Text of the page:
Minnesota Twins: Danny Santana Playing Time Contributing to Stalling Offense
Danny Santana was called up to the Minnesota Twins in 2014 and had a terrific season at the plate. Now he can help by sitting.
Danny Santana was called up to the Minnesota Twins in 2014, splitting time in center field and shortstop, and had a terrific season at the plate. At two positions not known to provide much offense, Santana contributed a .319 batting average to go along with a .824 OPS.
While those contributions were impressive, his struggles this season have hurt the offense.
Part of what made Santana so successful in 2014 was his high batting average on balls in play (BABIP). In 2014 Santana’s BABIP was .405, nearly one-hundred points higher when compared to the Minnesota Twins team total of .309, which ranked 5th in the MLB in this category.
When a player has a high average due to high BAPIP it normally means a regression is coming, and indeed it did. In the two years following Santana’s great rookie season he has held a .215 and .240 batting average respectively.
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Danny Santana now finds himself in a super utility role in 2017, primarily filling in as an outfielder but can play nearly every spot on the diamond.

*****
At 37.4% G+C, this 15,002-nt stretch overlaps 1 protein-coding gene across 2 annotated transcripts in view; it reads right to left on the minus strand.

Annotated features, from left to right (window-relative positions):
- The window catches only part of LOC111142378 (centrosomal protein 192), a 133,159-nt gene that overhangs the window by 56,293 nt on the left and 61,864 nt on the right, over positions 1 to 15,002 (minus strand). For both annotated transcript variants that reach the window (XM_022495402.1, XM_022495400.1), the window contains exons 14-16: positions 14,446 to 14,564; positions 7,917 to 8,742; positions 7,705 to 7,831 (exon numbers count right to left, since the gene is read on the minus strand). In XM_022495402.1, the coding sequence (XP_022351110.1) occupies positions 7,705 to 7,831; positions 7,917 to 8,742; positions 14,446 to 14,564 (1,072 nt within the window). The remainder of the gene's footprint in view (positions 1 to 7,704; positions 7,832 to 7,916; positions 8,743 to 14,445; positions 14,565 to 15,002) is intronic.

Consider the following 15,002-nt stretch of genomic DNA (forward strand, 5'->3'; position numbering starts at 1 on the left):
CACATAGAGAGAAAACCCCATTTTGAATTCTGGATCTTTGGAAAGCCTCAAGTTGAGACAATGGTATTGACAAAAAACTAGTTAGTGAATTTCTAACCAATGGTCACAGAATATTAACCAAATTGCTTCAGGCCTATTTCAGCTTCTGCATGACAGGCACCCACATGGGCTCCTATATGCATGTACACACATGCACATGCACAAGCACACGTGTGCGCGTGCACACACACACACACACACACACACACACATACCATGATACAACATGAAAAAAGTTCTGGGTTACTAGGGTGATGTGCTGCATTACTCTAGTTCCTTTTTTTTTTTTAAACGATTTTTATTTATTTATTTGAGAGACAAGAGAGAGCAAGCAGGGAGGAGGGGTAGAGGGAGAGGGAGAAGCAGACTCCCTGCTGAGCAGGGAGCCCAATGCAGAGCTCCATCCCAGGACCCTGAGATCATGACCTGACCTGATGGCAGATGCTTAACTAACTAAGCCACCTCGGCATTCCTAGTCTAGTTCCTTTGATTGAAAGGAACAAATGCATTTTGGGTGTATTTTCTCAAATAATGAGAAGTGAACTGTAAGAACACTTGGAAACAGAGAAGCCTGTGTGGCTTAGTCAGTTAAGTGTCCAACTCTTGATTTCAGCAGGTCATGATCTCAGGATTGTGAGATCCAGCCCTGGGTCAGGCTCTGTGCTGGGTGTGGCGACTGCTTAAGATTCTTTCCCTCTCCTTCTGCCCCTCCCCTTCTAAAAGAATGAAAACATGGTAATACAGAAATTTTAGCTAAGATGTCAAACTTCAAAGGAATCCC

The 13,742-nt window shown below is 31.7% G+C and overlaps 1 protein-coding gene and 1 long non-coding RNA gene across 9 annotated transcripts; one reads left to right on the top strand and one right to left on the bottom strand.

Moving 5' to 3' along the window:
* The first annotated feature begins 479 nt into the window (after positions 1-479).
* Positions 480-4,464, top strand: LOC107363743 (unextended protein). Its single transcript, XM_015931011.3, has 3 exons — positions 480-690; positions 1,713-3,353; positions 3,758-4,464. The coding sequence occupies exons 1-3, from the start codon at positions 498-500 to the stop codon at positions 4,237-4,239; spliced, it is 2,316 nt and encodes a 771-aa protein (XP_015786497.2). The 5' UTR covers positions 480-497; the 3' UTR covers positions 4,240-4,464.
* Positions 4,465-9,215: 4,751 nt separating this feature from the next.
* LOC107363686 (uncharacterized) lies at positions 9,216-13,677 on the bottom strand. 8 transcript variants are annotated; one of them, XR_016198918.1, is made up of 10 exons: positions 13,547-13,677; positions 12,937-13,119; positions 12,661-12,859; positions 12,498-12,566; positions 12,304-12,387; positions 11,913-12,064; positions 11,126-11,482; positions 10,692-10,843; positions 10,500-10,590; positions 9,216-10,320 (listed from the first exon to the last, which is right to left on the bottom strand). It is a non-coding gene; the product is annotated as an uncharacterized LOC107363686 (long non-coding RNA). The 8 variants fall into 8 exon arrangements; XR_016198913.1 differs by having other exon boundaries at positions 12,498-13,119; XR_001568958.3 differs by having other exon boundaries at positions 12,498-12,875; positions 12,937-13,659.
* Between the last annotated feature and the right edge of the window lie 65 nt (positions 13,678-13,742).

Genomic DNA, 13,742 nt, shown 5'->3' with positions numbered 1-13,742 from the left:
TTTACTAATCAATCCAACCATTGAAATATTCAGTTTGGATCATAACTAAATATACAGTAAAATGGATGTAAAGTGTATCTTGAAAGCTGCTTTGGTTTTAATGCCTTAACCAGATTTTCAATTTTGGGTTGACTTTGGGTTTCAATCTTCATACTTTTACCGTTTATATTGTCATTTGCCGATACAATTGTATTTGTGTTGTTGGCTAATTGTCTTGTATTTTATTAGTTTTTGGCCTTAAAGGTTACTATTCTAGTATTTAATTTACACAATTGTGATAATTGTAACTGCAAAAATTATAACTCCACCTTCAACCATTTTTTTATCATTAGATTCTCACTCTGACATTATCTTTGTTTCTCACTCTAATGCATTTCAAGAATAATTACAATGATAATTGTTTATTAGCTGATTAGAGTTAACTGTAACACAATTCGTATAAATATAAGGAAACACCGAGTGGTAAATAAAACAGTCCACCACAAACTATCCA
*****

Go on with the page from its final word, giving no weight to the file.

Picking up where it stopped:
The thing that has Twins fans scratching their heads is this: Santana has started a quarter of the Twins first 16 games.
Santana even made a pinch hitting appearance in Tuesday night’s loss to Cleveland. Two men on with two outs, the Minnesota Twins were trying to overcome a 5-run deficit in the 8th.
Santana was lifted for Eddie Rosario, who was two for three on the night. He promptly stuck out, ending any threat of a rally, and currently sits at .133 on the season.
This might be explained as manager Paul Molitor wanting to keep his bench engaged. However, Santana is taking at bats away from the young outfielders that need them the most. Max Kepler is off to a hot start and Byron Buxton needs all the at bats he can get to see if he can get going at the plate.
Next: Minnesota Twins Hitting Needs To Improve
Players will need their rest, that is to be sure. But when the Minnesota Twins have had three off days early in the season, playing Santana any more than necessary will only hurt their chances to put runs on the board.